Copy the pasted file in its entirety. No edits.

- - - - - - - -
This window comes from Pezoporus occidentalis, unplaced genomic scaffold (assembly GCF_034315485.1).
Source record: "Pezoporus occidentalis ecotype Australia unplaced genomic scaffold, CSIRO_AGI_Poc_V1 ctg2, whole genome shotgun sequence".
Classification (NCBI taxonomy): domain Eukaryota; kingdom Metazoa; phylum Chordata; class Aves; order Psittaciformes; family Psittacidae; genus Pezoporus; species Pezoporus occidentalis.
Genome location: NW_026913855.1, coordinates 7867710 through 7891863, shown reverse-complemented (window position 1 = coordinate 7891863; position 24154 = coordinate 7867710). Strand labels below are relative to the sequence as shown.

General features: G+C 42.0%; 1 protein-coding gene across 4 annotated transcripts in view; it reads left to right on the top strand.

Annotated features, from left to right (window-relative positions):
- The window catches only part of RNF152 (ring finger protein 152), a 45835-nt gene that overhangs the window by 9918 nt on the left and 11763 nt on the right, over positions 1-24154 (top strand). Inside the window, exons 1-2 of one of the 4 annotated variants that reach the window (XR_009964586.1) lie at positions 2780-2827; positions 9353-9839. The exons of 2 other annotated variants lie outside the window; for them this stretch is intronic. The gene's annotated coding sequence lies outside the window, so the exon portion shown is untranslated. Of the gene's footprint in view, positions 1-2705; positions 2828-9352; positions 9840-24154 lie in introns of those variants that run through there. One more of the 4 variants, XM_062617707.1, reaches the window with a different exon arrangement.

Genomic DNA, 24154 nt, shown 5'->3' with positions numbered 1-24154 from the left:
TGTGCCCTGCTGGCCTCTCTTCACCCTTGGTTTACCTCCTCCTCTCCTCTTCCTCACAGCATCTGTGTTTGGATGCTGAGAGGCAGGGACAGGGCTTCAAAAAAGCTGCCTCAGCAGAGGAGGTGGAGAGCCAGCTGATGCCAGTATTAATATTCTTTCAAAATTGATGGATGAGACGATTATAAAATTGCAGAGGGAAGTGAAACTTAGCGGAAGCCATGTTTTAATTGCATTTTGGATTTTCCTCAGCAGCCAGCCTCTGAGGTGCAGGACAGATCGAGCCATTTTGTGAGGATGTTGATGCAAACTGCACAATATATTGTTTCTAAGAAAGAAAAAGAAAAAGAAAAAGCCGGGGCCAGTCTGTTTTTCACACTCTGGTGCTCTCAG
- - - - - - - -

This window comes from Pezoporus occidentalis, unplaced genomic scaffold (assembly GCF_034315485.1).
Source record: "Pezoporus occidentalis ecotype Australia unplaced genomic scaffold, CSIRO_AGI_Poc_V1 ctg2, whole genome shotgun sequence".
Classification (NCBI taxonomy): domain Eukaryota; kingdom Metazoa; phylum Chordata; class Aves; order Psittaciformes; family Psittacidae; genus Pezoporus; species Pezoporus occidentalis.
Genome location: NW_026913855.1, coordinates 7867710 through 7891863, shown reverse-complemented (window position 1 = coordinate 7891863; position 24154 = coordinate 7867710). Strand labels below are relative to the sequence as shown.

General features: G+C 42.0%; 1 protein-coding gene across 4 annotated transcripts in view; it reads left to right on the top strand.

Annotated features, from left to right (window-relative positions):
- The window catches only part of RNF152 (ring finger protein 152), a 45835-nt gene that overhangs the window by 9918 nt on the left and 11763 nt on the right, over positions 1-24154 (top strand). Inside the window, exons 1-2 of one of the 4 annotated variants that reach the window (XR_009964586.1) lie at positions 2780-2827; positions 9353-9839. The exons of 2 other annotated variants lie outside the window; for them this stretch is intronic. The gene's annotated coding sequence lies outside the window, so the exon portion shown is untranslated. Of the gene's footprint in view, positions 1-2705; positions 2828-9352; positions 9840-24154 lie in introns of those variants that run through there. One more of the 4 variants, XM_062617707.1, reaches the window with a different exon arrangement.

Genomic DNA, 24154 nt, shown 5'->3' with positions numbered 1-24154 from the left:
TGTGCCCTGCTGGCCTCTCTTCACCCTTGGTTTACCTCCTCCTCTCCTCTTCCTCACAGCATCTGTGTTTGGATGCTGAGAGGCAGGGACAGGGCTTCAAAAAAGCTGCCTCAGCAGAGGAGGTGGAGAGCCAGCTGATGCCAGTATTAATATTCTTTCAAAATTGATGGATGAGACGATTATAAAATTGCAGAGGGAAGTGAAACTTAGCGGAAGCCATGTTTTAATTGCATTTTGGATTTTCCTCAGCAGCCAGCCTCTGAGGTGCAGGACAGATCGAGCCATTTTGTGAGGATGTTGATGCAAACTGCACAATATATTGTTTCTAAGAAAGAAAAAGAAAAAGAAAAAGCCGGGGCCAGTCTGTTTTTCACACTCTGGTGCTCTCAG